Generative Models

These types of models make up the bulk of Unsupervised Learning Models. The primary reason for this is that they can generate brand new data samples from the same distribution of any established training dataset. These kinds of models are created and implemented to learn the data about the datasets. This is very often referred to as the “Metadata.”

Data Compression

This refers to the process for keeping the datasets as small as possible. This is purely an effort to keep them as smooth and efficient as possible so as not to drain the processing power of the Machine Learning system. This is very often done through what is known as the “Dimensionality Reduction Process.” Other techniques that can be used in this regard include those of “Singular Value Decomposition” and “Principal Component Analysis.”

Singular Value Decomposition mathematically factors the datasets into a product of three other datasets, using the concepts of Matrix Algebra. With Principal Component Analysis, various Linear Combinations are used find the specific statistical variances amongst all of the datasets.

Association

As its name implies, this is actually a Rule-based Machine Learning methodology which can be used to find both hidden and unhidden relationships in all of the datasets. In order to accomplish this, the “Association Rule” is typically applied. It consists of both a consequent and an antecedent. An example of this is given in the matrix below:

Frequency Count

items That Are Present

1

Bread, Milk

2

Bread, Biscuits, Drink, Eggs

3

Milk, Biscuits, Drink, Diet Coke

4

Bread, Milk, Biscuits, Diet Coke

5

Bread, Milk, Diet Coke, and Coke

(SOURCE: 2).

There are wo very important properties to be aware of here:

■ The Support Count:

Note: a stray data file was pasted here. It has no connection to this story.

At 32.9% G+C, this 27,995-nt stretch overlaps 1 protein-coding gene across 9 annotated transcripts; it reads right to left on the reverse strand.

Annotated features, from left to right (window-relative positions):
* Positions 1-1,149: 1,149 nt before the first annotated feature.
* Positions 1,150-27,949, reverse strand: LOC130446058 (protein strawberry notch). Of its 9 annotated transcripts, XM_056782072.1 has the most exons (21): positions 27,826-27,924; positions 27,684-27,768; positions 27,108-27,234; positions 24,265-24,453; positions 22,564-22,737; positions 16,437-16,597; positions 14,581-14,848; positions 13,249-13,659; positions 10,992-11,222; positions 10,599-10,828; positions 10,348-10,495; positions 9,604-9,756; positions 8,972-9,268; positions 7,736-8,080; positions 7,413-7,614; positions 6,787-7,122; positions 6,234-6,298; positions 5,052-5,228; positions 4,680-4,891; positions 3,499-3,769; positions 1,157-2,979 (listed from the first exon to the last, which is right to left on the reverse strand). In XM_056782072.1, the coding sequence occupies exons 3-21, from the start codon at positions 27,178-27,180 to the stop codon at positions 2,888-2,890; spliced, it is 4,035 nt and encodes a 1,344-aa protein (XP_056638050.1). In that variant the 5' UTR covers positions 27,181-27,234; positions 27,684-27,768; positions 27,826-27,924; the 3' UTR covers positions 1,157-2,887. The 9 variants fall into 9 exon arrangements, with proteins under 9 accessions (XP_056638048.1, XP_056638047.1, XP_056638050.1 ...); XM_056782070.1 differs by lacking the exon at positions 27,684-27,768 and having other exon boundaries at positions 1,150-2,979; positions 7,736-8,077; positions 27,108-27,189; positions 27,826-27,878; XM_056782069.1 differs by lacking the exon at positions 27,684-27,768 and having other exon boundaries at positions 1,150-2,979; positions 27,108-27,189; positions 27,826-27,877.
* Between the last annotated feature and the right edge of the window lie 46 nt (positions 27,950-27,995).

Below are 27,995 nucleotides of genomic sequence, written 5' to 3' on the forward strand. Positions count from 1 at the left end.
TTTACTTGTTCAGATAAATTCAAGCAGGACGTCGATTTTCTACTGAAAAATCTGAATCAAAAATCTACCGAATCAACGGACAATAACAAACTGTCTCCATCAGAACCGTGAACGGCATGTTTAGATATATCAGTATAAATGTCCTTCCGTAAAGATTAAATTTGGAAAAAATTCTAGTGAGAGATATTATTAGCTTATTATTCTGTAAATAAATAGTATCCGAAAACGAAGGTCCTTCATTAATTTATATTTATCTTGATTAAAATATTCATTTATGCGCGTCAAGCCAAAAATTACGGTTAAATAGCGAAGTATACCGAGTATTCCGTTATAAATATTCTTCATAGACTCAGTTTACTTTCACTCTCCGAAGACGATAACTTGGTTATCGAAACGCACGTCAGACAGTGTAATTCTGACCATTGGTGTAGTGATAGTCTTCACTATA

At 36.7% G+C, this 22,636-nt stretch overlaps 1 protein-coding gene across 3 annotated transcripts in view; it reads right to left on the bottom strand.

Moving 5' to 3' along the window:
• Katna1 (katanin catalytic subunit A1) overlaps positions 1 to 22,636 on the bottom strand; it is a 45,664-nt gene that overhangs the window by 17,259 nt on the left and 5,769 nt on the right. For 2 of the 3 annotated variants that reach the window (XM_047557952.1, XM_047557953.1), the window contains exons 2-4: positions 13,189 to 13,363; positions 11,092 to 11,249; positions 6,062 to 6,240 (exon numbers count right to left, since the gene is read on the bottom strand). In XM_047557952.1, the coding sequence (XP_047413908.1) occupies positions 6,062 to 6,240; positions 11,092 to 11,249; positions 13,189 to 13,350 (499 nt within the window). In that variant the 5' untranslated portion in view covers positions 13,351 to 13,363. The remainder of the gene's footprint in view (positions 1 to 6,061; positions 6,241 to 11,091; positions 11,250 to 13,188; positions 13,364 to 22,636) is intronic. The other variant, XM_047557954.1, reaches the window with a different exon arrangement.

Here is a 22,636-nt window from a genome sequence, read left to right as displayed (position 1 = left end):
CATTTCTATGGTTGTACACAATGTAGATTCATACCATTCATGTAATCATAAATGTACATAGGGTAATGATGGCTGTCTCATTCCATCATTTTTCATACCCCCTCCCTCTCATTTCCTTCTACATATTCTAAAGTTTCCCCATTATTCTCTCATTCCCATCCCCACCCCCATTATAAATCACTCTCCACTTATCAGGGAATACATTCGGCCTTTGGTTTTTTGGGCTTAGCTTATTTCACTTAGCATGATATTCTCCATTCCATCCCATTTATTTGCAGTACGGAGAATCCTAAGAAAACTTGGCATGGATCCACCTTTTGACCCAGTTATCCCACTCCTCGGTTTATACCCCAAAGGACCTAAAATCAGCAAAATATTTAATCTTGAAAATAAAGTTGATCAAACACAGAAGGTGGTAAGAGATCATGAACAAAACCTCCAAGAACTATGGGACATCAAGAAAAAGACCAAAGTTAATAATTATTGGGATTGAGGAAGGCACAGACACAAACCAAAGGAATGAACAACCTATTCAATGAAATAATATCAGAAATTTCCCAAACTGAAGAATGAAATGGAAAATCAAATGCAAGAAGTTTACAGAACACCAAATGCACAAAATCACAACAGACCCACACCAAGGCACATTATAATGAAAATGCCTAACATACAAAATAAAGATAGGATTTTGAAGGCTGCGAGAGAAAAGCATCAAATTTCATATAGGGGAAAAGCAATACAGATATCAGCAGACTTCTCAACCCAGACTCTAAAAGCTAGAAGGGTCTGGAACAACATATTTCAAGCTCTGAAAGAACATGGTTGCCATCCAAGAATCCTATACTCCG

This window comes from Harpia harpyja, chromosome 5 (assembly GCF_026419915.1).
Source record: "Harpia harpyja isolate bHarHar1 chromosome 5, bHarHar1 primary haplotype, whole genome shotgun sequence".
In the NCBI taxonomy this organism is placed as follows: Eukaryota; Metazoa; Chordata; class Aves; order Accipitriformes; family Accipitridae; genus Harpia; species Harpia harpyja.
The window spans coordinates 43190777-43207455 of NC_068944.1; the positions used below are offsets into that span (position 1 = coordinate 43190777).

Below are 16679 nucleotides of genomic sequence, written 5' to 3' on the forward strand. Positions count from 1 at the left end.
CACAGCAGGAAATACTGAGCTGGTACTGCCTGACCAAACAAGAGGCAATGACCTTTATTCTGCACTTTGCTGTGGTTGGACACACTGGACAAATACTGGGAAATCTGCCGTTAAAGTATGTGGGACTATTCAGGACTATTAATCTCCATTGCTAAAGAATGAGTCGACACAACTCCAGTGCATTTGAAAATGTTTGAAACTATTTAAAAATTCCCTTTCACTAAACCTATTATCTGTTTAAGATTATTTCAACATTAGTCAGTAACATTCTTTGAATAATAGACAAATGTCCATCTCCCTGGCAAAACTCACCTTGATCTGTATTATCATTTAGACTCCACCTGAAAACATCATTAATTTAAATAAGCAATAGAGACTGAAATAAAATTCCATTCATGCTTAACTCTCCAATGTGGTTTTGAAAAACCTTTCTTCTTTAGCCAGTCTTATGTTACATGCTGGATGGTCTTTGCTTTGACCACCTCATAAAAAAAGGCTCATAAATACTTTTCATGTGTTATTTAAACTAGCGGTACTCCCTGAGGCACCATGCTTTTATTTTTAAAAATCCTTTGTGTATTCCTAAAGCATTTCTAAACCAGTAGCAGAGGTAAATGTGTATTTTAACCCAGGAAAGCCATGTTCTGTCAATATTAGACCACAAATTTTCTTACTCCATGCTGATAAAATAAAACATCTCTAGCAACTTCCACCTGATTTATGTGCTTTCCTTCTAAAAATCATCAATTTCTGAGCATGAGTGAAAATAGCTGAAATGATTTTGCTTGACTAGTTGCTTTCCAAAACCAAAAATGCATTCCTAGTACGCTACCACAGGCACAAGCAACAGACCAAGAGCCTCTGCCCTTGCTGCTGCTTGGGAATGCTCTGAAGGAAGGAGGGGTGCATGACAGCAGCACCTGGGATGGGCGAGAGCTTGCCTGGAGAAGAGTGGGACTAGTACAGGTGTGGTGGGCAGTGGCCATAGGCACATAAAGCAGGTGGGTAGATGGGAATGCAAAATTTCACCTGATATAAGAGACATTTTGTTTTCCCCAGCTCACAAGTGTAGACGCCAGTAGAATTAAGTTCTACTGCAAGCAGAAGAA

This is the actual count for the frequency of occurrence in any set that is present in the above matrix. For example, [(Milk, Bread, Biscuit)] = 2. Here, the mathematical representation can be given as follows:

X->Y, where the values of X and Y can be any two of the sets in the above matrix. For example, (Milk, Biscuits)->(Drinks).

■ The Frequent Item:

This is the statistical set that is present when it is equal to or even greater than the minimum threshold of the datasets. In this regard, there are three key metrics that one needs to be aware of:

1) The Support:

This specific metric describes just how frequently an Item Set actually occurs in all of the data processing transactions. The mathematical formula to calculate this level of occurrence is as follows:

Support[(X) (Y)] = transactions containing both X and Y/The total number of transactions.

2) Confidence:

This metric is used to gauge the statistical likeliness of an occurrence having any subsequent, consequential effects. The mathematical formula to calculate this is as follows:

Confidence [(X) -^(Y)] = the total transactions containing both X and Y/ The transactions containing X.

3) Lift:

This metric is used to statistically support the actual frequency of a consequent from which the conditional property of the occurrence of (Y) given the state of (X) can be computed. More specifically, this can be defined as the statistical rise in the probability level of the influence that (Y) has over (X). The mathematical formula to calculate this is as follows: